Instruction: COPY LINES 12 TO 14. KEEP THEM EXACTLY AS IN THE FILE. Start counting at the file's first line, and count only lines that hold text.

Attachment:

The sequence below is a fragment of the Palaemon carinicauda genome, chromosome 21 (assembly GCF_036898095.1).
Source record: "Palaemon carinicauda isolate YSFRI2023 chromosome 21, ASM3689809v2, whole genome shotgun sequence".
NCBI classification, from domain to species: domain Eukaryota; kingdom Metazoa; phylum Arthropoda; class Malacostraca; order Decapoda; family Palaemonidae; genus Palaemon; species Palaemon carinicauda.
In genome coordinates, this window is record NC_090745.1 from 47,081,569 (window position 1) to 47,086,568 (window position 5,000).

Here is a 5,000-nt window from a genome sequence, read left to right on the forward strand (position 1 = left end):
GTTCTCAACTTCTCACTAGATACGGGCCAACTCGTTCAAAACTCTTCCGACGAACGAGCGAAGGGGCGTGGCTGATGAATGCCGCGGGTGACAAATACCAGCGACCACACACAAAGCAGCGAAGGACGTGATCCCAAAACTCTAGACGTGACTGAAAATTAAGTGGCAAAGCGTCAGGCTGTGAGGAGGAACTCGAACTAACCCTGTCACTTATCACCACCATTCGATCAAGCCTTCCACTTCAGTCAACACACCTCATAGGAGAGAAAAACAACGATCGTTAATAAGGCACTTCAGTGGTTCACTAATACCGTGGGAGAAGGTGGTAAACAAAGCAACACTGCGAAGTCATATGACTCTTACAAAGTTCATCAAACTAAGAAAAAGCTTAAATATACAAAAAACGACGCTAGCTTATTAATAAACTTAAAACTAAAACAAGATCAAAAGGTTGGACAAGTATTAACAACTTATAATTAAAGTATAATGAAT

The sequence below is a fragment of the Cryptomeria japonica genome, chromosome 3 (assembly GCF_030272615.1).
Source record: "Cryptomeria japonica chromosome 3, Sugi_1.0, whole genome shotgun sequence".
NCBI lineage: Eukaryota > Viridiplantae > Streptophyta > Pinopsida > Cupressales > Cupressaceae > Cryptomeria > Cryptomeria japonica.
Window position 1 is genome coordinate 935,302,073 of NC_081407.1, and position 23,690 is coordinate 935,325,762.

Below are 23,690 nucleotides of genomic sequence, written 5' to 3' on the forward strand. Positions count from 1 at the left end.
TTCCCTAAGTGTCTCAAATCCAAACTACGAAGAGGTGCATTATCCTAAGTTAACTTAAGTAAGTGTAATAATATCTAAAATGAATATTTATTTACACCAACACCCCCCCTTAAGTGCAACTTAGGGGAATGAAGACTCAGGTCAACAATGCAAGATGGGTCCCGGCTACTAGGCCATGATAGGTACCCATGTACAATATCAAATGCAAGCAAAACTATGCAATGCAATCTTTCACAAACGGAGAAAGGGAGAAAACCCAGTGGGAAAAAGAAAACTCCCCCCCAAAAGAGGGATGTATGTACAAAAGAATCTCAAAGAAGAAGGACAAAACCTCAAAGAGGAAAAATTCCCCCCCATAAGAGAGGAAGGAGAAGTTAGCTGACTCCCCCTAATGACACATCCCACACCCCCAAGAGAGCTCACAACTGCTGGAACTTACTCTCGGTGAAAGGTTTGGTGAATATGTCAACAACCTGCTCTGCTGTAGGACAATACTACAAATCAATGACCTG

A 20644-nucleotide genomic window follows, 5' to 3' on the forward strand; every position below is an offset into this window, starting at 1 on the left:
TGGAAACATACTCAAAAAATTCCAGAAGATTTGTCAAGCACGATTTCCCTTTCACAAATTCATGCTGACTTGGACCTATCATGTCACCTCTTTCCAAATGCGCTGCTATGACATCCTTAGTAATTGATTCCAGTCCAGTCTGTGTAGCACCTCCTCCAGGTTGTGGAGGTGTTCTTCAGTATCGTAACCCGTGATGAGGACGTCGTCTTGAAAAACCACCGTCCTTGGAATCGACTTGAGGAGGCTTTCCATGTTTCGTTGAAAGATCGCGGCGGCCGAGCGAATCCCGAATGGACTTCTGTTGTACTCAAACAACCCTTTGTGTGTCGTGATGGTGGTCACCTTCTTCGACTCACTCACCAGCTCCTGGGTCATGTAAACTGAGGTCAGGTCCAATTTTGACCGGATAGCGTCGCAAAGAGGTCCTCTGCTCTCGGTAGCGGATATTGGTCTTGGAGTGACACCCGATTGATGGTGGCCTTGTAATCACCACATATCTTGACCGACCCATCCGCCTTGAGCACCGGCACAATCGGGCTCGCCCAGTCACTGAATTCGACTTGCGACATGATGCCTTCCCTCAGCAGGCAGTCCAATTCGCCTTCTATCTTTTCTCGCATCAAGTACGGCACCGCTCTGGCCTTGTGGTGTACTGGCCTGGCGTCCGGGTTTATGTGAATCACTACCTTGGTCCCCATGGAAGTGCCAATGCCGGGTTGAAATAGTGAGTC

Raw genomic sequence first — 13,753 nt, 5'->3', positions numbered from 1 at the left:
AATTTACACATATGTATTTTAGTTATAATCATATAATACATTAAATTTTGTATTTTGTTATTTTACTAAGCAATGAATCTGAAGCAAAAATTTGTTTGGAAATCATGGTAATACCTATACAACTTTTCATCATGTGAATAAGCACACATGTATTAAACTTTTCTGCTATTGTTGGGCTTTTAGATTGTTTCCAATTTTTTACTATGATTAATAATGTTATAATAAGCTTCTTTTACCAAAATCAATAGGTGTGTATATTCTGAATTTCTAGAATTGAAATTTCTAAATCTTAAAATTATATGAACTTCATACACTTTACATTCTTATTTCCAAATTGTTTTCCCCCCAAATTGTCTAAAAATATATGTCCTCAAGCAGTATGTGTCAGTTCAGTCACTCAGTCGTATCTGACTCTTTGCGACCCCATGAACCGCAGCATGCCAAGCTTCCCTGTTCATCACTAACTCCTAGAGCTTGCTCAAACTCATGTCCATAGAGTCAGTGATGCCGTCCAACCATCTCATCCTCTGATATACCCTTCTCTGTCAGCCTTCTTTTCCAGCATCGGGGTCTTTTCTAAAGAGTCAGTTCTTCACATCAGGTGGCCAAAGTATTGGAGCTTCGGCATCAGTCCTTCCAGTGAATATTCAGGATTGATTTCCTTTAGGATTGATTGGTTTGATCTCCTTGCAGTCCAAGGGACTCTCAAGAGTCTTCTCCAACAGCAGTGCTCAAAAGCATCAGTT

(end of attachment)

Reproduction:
TTCCCTAAGTGTCTCAAATCCAAACTACGAAGAGGTGCATTATCCTAAGTTAACTTAAGTAAGTGTAATAATATCTAAAATGAATATTTATTTACACCAACACCCCCCCTTAAGTGCAACTTAGGGGAATGAAGACTCAGGTCAACAATGCAAGATGGGTCCCGGCTACTAGGCCATGATAGGTACCCATGTACAATATCAAATGCAAGCAAAACTATGCAATGCAATCTTTCACAAACGGAGAAAGGGAGAAAACCCAGTGGGAAAAAGAAAACTCCCCCCCAAAAGAGGGATGTATGTACAAAAGAATCTCAAAGAAGAAGGACAAAACCTCAAAGAGGAAAAATTCCCCCCCATAAGAGAGGAAGGAGAAGTTAGCTGACTCCCCCTAATGACACATCCCACACCCCCAAGAGAGCTCACAACTGCTGGAACTTACTCTCGGTGAAAGGTTTGGTGAATATGTCAACAACCTGCTCTGCTGTAGGACAATACTACAAATCAATGACCTG

A 20644-nucleotide genomic window follows, 5' to 3' on the forward strand; every position below is an offset into this window, starting at 1 on the left:
TGGAAACATACTCAAAAAATTCCAGAAGATTTGTCAAGCACGATTTCCCTTTCACAAATTCATGCTGACTTGGACCTATCATGTCACCTCTTTCCAAATGCGCTGCTATGACATCCTTAGTAATTGATTCCAGTCCAGTCTGTGTAGCACCTCCTCCAGGTTGTGGAGGTGTTCTTCAGTATCGTAACCCGTGATGAGGACGTCGTCTTGAAAAACCACCGTCCTTGGAATCGACTTGAGGAGGCTTTCCATGTTTCGTTGAAAGATCGCGGCGGCCGAGCGAATCCCGAATGGACTTCTGTTGTACTCAAACAACCCTTTGTGTGTCGTGATGGTGGTCACCTTCTTCGACTCACTCACCAGCTCCTGGGTCATGTAAACTGAGGTCAGGTCCAATTTTGACCGGATAGCGTCGCAAAGAGGTCCTCTGCTCTCGGTAGCGGATATTGGTCTTGGAGTGACACCCGATTGATGGTGGCCTTGTAATCACCACATATCTTGACCGACCCATCCGCCTTGAGCACCGGCACAATCGGGCTCGCCCAGTCACTGAATTCGACTTGCGACATGATGCCTTCCCTCAGCAGGCAGTCCAATTCGCCTTCTATCTTTTCTCGCATCAAGTACGGCACCGCTCTGGCCTTGTGGTGTACTGGCCTGGCGTCCGGGTTTATGTGAATCACTACCTTGGTCCCCATGGAAGTGCCAATGCCGGGTTGAAATAGTGAGTC